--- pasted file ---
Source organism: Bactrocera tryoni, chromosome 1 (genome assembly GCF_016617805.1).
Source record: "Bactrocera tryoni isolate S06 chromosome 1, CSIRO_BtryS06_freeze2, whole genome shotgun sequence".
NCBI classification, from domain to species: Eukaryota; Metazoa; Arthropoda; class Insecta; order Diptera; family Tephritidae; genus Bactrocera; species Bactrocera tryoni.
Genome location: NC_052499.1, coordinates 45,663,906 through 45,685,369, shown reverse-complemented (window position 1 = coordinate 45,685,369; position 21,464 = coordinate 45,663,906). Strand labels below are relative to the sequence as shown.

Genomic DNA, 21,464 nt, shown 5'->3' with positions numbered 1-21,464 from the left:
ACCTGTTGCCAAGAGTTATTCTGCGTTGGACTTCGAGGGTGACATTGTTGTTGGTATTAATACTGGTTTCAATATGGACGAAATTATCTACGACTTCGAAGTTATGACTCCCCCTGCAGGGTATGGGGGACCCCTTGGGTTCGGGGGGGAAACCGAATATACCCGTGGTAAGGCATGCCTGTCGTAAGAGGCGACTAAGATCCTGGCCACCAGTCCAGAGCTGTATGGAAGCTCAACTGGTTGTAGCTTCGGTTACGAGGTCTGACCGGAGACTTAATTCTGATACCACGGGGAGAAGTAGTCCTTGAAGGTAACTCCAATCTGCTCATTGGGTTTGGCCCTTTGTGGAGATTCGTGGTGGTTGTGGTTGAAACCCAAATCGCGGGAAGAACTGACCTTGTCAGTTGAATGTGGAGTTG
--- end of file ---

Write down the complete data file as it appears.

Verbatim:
Source organism: Bactrocera tryoni, chromosome 1 (genome assembly GCF_016617805.1).
Source record: "Bactrocera tryoni isolate S06 chromosome 1, CSIRO_BtryS06_freeze2, whole genome shotgun sequence".
NCBI classification, from domain to species: Eukaryota; Metazoa; Arthropoda; class Insecta; order Diptera; family Tephritidae; genus Bactrocera; species Bactrocera tryoni.
Genome location: NC_052499.1, coordinates 45,663,906 through 45,685,369, shown reverse-complemented (window position 1 = coordinate 45,685,369; position 21,464 = coordinate 45,663,906). Strand labels below are relative to the sequence as shown.

Genomic DNA, 21,464 nt, shown 5'->3' with positions numbered 1-21,464 from the left:
ACCTGTTGCCAAGAGTTATTCTGCGTTGGACTTCGAGGGTGACATTGTTGTTGGTATTAATACTGGTTTCAATATGGACGAAATTATCTACGACTTCGAAGTTATGACTCCCCCTGCAGGGTATGGGGGACCCCTTGGGTTCGGGGGGGAAACCGAATATACCCGTGGTAAGGCATGCCTGTCGTAAGAGGCGACTAAGATCCTGGCCACCAGTCCAGAGCTGTATGGAAGCTCAACTGGTTGTAGCTTCGGTTACGAGGTCTGACCGGAGACTTAATTCTGATACCACGGGGAGAAGTAGTCCTTGAAGGTAACTCCAATCTGCTCATTGGGTTTGGCCCTTTGTGGAGATTCGTGGTGGTTGTGGTTGAAACCCAAATCGCGGGAAGAACTGACCTTGTCAGTTGAATGTGGAGTTG